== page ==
The fastest ascent rate of the capsule: 1,200 feet per minute (estimate)
Speed reached in freefall: 364.69 mph / 586.92 km per hour

“This stems from five years of testing and intensive work. The effort takes more than 100 expert personnel who have been building and creating one-of-a-kind technology, and sometimes coming together from across the world,” says Red Bull Stratos.

Current record height

A key member of Baumgarten’s team is Joe Kittinger, current record holder for highest-altitude skydive. On August 16th, 1960 he jumped from a height of 102,800 ft (31,300 m). Kittinger (born July 27, 1928) ascended in a helium balloon launched from the back of a truck. He wore a pressurized suit on the way up in an open, unpressurized gondola.

Towing a small drogue parachute for initial stabilization, he fell for four minutes and 36 seconds, reaching a maximum speed of 614 miles per hour (988 km/h) before opening his parachute at 18,000 feet (5,500 m), according to Wikipedia. Pressurization for his right glove malfunctioned during the ascent, and his right hand swelled up to twice its normal size. He set historical numbers for highest balloon ascent, highest parachute jump, longest drogue-fall (four minutes), and fastest speed by a human being through the atmosphere.

Red Bull Stratos added that during a distinguished USAF career, Joe served as a test pilot, Squadron Commander, and Vice Wing Commander, and he spent 11 months as a Prisoner of War in Vietnam. He retired as a Colonel.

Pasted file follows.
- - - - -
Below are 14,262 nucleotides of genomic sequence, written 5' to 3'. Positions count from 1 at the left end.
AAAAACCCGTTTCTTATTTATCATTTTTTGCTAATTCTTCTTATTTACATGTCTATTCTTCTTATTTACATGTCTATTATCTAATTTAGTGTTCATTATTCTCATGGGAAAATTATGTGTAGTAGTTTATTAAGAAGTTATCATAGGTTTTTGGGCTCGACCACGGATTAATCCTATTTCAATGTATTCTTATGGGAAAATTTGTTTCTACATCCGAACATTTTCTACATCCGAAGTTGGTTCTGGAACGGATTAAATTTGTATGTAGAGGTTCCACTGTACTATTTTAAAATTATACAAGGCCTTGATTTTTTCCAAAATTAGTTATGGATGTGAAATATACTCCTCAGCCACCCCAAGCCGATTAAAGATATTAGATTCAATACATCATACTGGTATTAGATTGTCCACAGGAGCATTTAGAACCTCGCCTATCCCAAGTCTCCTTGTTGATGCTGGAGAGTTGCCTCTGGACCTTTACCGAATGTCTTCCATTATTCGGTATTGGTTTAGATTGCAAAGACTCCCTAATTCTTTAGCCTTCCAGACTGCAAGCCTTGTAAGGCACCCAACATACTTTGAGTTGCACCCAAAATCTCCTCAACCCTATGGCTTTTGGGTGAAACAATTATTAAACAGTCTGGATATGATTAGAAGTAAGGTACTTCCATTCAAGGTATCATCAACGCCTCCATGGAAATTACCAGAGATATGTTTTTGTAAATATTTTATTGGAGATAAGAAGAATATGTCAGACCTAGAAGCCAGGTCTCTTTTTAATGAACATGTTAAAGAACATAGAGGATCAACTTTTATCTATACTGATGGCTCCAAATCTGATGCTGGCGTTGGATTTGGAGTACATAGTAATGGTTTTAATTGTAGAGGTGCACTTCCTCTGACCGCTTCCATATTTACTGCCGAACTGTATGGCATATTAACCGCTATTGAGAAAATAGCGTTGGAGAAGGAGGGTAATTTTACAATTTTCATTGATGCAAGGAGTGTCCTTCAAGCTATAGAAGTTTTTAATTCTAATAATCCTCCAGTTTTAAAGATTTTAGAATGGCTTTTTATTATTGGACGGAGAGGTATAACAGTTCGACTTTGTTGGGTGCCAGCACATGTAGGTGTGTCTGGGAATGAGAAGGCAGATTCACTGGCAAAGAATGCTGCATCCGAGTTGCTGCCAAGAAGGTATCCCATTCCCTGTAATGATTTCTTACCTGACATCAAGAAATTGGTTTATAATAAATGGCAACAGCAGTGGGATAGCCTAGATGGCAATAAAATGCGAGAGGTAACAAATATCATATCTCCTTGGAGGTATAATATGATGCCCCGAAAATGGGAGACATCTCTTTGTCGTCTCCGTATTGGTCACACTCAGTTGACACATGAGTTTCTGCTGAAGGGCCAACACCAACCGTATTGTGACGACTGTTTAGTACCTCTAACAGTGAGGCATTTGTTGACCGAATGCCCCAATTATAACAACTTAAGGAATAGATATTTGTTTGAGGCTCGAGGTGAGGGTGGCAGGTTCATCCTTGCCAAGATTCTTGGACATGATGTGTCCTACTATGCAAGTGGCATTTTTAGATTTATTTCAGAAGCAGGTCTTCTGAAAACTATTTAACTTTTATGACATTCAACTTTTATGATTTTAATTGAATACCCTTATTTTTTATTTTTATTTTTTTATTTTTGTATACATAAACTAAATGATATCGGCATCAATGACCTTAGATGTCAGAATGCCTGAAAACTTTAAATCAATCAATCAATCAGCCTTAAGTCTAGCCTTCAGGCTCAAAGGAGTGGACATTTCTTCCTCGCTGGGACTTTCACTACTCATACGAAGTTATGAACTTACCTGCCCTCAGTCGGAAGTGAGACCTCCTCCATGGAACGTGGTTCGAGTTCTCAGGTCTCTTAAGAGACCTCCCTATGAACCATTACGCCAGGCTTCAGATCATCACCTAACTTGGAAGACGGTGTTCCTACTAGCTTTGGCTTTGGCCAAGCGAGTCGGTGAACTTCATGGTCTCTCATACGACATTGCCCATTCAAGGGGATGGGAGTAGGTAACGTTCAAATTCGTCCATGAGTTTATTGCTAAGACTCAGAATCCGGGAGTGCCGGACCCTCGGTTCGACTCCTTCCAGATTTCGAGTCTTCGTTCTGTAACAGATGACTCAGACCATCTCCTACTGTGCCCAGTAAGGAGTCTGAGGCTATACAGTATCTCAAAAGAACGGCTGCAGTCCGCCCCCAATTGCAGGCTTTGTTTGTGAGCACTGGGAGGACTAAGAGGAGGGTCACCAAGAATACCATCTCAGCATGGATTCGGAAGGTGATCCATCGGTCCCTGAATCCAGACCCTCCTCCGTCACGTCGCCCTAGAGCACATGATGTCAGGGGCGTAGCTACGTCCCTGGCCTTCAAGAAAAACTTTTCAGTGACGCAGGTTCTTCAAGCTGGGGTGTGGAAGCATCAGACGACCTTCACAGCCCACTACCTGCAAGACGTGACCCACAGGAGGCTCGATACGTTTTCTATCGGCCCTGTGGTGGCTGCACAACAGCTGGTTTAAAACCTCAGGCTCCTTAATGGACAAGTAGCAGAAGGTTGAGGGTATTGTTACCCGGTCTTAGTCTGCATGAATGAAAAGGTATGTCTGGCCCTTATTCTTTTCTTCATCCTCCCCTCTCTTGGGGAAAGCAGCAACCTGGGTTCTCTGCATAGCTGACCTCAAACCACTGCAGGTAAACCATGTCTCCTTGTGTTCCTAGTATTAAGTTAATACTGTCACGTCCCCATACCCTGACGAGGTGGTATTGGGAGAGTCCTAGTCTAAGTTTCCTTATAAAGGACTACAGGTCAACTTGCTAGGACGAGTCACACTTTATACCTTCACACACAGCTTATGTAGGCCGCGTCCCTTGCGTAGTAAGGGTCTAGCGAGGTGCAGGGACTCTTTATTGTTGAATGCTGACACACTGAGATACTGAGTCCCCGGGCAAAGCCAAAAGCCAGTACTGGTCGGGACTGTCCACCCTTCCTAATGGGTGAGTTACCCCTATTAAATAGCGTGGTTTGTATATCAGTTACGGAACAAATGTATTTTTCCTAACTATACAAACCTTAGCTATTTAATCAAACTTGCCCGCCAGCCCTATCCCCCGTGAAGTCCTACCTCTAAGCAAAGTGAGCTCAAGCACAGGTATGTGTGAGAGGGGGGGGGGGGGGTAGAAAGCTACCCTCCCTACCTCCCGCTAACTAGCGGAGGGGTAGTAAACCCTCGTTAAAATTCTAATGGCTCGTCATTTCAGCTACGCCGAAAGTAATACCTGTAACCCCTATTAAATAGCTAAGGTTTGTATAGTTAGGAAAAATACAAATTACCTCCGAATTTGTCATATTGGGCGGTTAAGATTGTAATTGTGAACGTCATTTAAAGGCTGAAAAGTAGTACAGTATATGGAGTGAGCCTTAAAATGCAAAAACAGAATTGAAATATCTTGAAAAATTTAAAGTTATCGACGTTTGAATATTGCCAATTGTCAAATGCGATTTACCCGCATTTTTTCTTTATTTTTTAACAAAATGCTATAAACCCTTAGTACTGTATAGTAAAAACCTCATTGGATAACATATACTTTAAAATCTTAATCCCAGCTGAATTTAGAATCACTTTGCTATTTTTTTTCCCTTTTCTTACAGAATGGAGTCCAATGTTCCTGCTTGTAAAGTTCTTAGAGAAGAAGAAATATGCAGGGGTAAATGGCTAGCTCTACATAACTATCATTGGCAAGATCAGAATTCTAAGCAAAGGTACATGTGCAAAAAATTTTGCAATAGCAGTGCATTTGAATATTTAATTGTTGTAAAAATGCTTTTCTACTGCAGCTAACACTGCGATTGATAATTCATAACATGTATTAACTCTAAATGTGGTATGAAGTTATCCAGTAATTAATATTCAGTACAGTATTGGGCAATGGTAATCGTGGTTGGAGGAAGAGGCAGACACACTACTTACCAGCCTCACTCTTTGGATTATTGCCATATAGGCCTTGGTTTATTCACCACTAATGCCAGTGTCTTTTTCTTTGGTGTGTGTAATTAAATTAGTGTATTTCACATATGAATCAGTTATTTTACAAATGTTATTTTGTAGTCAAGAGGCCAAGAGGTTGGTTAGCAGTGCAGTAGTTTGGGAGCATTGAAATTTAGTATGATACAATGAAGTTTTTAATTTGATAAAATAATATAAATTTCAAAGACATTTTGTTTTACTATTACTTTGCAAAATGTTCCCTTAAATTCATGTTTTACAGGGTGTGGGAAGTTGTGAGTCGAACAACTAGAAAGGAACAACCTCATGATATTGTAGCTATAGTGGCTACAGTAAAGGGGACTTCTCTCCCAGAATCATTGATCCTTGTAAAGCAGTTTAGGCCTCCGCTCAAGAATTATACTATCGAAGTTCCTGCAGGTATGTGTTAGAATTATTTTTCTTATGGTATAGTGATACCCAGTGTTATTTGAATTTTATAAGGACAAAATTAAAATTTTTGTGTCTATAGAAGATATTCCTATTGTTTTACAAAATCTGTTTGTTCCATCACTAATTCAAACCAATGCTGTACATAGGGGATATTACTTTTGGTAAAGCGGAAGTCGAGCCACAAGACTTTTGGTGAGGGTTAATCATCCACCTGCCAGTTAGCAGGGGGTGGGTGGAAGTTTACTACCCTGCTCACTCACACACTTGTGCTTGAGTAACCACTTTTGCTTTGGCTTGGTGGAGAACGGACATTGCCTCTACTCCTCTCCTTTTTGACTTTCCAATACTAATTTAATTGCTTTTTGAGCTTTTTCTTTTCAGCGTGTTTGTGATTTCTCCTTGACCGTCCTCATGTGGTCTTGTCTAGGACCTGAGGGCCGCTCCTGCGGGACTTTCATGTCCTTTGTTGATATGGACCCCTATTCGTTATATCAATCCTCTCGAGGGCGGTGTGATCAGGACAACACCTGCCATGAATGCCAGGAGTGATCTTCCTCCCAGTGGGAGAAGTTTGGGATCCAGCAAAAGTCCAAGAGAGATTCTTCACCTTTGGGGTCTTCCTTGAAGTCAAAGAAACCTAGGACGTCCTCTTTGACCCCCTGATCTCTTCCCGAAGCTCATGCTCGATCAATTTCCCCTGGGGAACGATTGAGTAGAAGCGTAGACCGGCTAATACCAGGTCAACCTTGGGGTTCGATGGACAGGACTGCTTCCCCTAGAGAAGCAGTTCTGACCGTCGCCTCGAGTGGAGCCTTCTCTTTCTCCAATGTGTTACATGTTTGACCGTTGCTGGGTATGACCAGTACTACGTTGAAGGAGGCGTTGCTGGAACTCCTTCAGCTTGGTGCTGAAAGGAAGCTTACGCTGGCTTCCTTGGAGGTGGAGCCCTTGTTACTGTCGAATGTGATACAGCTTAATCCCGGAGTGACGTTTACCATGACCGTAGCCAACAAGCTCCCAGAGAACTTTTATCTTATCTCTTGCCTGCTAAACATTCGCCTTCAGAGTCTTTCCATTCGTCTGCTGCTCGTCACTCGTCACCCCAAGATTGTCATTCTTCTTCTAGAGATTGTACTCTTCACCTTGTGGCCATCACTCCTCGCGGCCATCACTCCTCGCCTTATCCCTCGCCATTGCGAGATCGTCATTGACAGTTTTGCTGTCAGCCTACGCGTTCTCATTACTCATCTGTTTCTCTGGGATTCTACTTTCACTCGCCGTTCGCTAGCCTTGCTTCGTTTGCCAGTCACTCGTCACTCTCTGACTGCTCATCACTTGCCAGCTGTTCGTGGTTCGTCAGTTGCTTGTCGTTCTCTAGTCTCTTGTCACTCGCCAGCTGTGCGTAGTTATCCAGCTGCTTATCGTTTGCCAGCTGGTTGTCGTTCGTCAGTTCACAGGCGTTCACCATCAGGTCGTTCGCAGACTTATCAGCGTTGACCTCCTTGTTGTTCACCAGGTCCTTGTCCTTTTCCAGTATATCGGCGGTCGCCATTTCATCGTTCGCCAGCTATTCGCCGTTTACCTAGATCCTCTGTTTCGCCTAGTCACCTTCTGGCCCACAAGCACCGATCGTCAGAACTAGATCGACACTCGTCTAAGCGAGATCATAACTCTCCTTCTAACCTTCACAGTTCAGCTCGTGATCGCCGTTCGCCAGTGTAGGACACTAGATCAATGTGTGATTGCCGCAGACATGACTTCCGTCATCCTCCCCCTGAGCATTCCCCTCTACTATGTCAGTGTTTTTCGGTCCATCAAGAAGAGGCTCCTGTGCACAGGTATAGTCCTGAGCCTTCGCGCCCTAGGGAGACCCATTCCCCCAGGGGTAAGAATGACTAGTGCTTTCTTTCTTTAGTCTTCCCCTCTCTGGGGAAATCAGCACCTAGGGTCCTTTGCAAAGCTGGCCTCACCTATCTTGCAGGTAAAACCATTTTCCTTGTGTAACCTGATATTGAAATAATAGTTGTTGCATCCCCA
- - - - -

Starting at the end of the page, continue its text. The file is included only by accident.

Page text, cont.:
In the Danger Zone of 63,000 feet and up, a human’s body fluids would "boil" without a pressure suit. While it isn't a complete vacuum, the number of breathable air molecules is so few, you cannot survive without creating a human-friendly pressurized climate, says Red Bull Stratos.

“To reduce the likelihood of decompression sickness, his space suit is designed to provide pressure equivalent to the environment at 35,000 feet.”

“The exterior of the full-pressure suit is made of a material that is both fire retardant and an insulator against extreme cold (likely around -5°F (-21°C) when Felix jumps and possibly as low as -70°F (-57°C) during his descent). Inside, the suit's "bladder" is filled with gases to provide the pressurization. The uninflated suit, without the helmet and visor, weighs approximately 28 pounds.”